My, how time flies. If I weren’t back on Atkins, I might be tempted to track down a cupcake and a birthday candle, because today is the first anniversary of this blog. (It is also, not coincidentally, the 208th birthday of the Library of Congress, a milestone this blog itself will not reach until the […]
I appreciate all of the email feedback I get, both the positive and, yes, even the negative constructive criticism. I got an email yesterday, however, that was too good not to share it in its entirety, with the author’s permission. And I swear we didn’t pay him to write this: I just visited the Library […]
There are probably few people about whom more words have been written than Adolf Hitler. But today the Library of Congress has helped add to the visual dimension surrounding one of the most reviled figures in history. You might have seen news a couple of weeks ago about a painting in Britain’s National Gallery. The […]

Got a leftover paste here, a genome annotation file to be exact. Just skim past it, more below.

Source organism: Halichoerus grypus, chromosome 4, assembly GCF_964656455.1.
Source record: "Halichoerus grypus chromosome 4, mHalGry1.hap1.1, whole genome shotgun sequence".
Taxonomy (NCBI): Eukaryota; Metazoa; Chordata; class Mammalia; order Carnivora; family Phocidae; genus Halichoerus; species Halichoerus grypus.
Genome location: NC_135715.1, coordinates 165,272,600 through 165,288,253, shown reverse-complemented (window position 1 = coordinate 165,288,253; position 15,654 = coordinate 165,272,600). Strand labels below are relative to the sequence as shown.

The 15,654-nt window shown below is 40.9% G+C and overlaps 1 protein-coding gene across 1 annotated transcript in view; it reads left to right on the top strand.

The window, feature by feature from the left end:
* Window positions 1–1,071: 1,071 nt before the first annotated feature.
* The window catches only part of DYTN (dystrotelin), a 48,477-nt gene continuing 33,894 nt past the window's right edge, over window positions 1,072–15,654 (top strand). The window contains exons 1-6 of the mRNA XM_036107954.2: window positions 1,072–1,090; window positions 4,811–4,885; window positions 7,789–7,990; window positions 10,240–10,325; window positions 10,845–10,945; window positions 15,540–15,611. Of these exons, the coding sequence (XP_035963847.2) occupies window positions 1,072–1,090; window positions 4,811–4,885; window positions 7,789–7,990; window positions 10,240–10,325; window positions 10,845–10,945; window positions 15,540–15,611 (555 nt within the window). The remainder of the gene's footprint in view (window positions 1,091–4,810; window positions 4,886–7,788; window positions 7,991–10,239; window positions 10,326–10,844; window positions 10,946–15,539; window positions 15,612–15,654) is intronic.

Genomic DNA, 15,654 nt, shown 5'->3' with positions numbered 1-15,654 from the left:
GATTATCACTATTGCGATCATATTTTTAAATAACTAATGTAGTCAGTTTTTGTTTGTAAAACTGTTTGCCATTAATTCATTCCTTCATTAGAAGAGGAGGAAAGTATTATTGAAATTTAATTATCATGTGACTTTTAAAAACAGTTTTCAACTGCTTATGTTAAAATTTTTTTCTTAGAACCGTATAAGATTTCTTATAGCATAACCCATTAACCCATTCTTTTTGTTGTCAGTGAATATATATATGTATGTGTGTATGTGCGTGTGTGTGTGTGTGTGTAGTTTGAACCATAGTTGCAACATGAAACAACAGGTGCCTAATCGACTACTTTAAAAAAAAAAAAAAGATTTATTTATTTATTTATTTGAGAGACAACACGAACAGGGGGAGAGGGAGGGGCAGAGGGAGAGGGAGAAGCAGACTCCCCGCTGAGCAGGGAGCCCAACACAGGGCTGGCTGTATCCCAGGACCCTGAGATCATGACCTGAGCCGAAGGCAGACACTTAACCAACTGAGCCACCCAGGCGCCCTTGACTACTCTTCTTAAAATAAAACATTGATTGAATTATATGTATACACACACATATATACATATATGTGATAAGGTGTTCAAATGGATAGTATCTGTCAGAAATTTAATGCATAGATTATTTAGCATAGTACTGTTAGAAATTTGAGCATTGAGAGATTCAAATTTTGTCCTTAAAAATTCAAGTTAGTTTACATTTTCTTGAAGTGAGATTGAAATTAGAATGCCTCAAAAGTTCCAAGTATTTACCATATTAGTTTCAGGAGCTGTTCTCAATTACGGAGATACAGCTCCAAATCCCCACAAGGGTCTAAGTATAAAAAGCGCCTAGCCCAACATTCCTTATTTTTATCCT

If you traveled to Washington, D.C., and had time to see just one attraction, what would it be? The Capitol? The White House? Maybe the National Mall?
On Saturday, noted historian David McCullough, who was inducted as a “Living Legend,” said that our new exhibition “Creating the United States” — part of the new Library of Congress Experience — was tops on his list. The exact quote:
“I saw yesterday an exhibition which every American ought to see: ‘Creating the U.S.’ If visitors to this, our capital city, whether they’re from our own country or from abroad, were to see only one exhibition, one building, one place during their visit, seeing ‘Creating the U.S.’ would be the one to see.”
I shot some admittedly amateurish video at our April 12 grand opening festivities for the Experience, and I thought McCullough’s speech was what I just had to share first. (Sorry for the silhouette effect, though.) Hopefully, time permitting, more will follow.
UPDATE: A transcript of his full remarks follows the jump.
Tomorrow we’re having a party. Maybe you’ve heard.
The Library of Congress is throwing open its bronze doors to the public for the first time since 1990 to celebrate the new Library of Congress Experience, a project for which I have run out of superlatives, so I will leave the descriptions to sources of less bias. (Those doors, entering directly into the spectacular Great Hall, will now be the main entrance to the Thomas Jefferson Building from the outside.)